1. Show your concern. The emails should mention you’ve noticed the member isn’t engaged — but don’t leave it there. Emphasize your genuine interest in why that member hasn’t interacted much lately. Make it clear that your association values their feedback to help make improvements.
  2. Include quick links to resources. Don’t tell the member, “We have some cool stuff that you should check out sometime.” Instead, provide a clear call to action, like a brief blog post for them to read, or a lively discussion thread in your online community. By taking a few baby steps, they’ll make great strides towards more engaged habits.
  3. Keep it short. This type of campaign usually has no more than two messages. The idea here is to help shift behavior with a quick check-in — so be brief. Big blocks of text will make eyes glaze over. Show that you respect your audience’s time, by making each message relevant and concise.
  4. Focus on what’s meaningful for members. This is the time to highlight your association’s value proposition. What are the top reasons people join in the first place? Emphasize what matters, whether that’s opportunities for networking, advocacy, or education. Show members you understand their most pressing issues — and let them know how your offerings can address their priorities.
  5. Use social proof. Showcase testimonials from your most enthusiastic members, and have them mention specific ways they’ve benefited from being highly engaged with your association. This kind of social proof is a powerful marketing tool. When these passionate advocates share their stories about association involvement, it’s a persuasive message that members can’t ignore.

And Don’t Forget the Subject: Tips for Writing the Best Re-Engagement Email Subject Lines

When it comes to subject lines, avoid generic! At least one-third of email recipients decide to open messages based solely on subject lines, according to some studies. Don’t let dull subject lines hurt your open rates. The best re-engagement subject lines will use words that tap into emotions or appeal to your audience’s sense of curiosity.

This could be as simple as the member’s name, with a question mark: “Ryan?” Or it could be a question that’s hard to ignore, like: “Was it something we said?

Plenty of organizations use the subject line, “We Miss You.” Here’s why that’s a mistake you should avoid: It’s written from the association’s perspective. The email should focus entirely on your audience, not you. Whatever subject line you choose, make it member-centric.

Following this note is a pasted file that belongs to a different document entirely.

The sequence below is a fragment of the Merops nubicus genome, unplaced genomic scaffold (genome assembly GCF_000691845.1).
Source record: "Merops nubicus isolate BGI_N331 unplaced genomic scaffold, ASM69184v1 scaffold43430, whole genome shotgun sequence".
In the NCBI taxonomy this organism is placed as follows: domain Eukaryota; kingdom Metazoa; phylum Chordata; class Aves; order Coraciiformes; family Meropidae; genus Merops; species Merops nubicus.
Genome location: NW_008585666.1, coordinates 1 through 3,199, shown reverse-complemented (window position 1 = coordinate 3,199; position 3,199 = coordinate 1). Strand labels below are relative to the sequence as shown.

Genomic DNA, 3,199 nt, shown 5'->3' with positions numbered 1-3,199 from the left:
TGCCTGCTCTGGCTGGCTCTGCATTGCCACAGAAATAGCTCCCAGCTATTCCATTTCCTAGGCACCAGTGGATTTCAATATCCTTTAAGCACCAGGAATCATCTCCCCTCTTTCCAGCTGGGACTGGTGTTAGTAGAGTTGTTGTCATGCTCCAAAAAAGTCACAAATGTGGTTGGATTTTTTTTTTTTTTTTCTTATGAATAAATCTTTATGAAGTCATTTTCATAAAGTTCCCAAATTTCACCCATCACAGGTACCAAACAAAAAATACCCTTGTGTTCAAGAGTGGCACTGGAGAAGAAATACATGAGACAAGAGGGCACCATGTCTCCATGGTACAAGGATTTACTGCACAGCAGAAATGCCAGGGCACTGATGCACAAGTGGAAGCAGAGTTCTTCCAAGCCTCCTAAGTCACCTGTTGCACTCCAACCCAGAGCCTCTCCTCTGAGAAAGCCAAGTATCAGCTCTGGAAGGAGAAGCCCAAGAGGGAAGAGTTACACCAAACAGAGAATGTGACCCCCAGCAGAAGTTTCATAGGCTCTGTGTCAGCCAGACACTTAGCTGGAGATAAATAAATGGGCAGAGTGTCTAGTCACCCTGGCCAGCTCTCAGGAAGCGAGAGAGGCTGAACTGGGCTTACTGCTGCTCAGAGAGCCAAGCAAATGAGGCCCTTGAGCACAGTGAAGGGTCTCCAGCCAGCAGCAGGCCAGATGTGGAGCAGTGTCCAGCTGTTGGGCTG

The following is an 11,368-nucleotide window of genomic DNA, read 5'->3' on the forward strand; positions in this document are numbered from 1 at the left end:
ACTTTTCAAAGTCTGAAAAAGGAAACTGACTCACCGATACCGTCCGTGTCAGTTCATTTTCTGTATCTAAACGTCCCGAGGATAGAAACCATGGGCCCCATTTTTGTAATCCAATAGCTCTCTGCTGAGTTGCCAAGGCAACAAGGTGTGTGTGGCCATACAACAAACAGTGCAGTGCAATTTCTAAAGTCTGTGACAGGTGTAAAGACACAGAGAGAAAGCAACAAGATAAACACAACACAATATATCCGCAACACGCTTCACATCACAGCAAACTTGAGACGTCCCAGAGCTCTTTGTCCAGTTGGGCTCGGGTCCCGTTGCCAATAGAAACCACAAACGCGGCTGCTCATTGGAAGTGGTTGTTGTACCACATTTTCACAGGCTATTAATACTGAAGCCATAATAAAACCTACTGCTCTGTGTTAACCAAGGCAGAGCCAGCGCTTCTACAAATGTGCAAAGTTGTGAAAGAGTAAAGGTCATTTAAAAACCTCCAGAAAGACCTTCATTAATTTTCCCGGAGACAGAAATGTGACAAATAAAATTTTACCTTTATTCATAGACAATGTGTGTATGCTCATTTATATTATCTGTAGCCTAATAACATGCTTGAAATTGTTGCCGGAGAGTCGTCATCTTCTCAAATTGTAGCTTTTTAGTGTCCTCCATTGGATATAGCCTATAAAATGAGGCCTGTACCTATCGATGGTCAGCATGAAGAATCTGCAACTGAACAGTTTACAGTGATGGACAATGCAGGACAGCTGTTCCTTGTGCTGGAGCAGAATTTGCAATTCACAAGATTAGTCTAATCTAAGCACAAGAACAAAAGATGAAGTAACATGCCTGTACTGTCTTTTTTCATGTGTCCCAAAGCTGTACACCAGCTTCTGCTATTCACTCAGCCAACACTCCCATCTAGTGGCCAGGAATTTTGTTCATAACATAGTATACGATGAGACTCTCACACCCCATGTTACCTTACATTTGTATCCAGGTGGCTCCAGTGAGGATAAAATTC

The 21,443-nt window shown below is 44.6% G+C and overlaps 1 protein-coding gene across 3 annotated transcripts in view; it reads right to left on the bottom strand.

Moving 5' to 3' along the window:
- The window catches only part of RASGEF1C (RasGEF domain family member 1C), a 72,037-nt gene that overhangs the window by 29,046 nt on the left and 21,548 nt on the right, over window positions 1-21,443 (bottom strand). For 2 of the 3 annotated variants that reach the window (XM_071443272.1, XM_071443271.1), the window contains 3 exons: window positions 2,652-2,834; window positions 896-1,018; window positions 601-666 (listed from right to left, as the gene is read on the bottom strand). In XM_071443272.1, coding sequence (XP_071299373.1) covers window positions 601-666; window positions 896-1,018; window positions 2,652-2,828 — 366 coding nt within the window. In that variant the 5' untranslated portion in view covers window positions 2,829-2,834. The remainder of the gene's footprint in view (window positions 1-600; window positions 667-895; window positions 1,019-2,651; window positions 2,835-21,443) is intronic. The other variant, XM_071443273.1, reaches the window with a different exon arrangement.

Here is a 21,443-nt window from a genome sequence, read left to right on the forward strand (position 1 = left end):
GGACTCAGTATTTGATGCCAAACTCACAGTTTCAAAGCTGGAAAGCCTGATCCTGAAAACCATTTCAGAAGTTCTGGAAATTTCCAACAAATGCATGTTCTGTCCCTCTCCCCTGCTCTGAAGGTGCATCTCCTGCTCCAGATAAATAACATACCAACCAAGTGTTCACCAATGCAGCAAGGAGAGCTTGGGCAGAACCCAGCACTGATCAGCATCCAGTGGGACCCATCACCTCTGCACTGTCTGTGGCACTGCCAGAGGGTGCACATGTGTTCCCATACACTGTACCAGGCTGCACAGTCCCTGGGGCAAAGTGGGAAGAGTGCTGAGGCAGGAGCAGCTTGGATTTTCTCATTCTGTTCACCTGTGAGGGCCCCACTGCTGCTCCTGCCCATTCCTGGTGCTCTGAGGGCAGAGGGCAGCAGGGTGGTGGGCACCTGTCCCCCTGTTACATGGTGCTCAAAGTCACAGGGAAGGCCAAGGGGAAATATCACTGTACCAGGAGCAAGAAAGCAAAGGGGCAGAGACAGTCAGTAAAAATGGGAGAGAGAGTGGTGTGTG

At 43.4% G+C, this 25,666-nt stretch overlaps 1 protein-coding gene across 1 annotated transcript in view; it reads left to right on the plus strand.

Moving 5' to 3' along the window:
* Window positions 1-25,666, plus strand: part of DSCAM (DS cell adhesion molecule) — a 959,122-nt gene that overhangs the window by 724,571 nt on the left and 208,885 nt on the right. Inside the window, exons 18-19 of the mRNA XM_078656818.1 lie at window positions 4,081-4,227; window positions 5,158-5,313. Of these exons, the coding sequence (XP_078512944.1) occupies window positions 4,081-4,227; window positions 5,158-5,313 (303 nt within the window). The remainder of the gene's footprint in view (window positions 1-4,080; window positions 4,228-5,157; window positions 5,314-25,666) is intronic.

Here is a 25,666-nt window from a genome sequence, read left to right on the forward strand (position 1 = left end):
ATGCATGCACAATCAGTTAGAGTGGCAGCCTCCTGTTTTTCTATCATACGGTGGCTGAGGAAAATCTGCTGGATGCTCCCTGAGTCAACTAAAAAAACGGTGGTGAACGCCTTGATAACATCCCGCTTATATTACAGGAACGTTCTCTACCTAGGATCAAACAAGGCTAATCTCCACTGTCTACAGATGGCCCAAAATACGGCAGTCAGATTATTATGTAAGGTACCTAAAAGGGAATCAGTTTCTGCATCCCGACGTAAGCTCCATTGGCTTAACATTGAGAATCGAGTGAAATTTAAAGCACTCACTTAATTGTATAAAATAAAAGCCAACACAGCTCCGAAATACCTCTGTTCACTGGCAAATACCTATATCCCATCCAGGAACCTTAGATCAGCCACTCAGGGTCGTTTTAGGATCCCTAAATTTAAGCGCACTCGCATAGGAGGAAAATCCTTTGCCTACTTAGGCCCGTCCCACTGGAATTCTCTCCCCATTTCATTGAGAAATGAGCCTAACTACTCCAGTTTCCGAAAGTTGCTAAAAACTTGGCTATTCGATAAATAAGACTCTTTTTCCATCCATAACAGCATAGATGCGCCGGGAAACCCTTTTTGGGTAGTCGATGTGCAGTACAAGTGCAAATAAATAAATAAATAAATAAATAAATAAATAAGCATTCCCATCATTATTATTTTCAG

Identify and Reconnect with Unengaged Members to Strengthen Retention

By tracking engagement on a deeper, more detailed level, your association can set highly targeted goals for retention. Automated email campaigns can help refine your communication strategy by showcasing your value. It’s a powerful way to ensure long-term member engagement and higher renewal rates — and minimize the time you spend managing the process.

That’s what associations like Florida Association of Insurance Agents (FAIA) have discovered. After switching from outdated email marketing strategies to automated email campaigns, FAIA saw a 201% increase in email engagement and a 40% online renewal conversion rate.

By highlighting your association’s knowledge, training and community through personalized emails, an automated campaign can help forge lasting relationships with your audience, and persuade members that your association will remain an essential investment for years to come.

Looking for more? Download our full guide to member re-engagement

Greg Khaikin

Senior Implementation Project Manager

Greg Khaikin is a Senior Implementation Project Manager with more than 15 years of experience in B2B email communication and marketing. As a member of the Implementation team, Greg supports new users as they set up and launch their Communications Professional accounts, with an emphasis on email deliverability, design best practices, and automation. When not at work, Greg loves dogs, movies, and roasting coffee beans.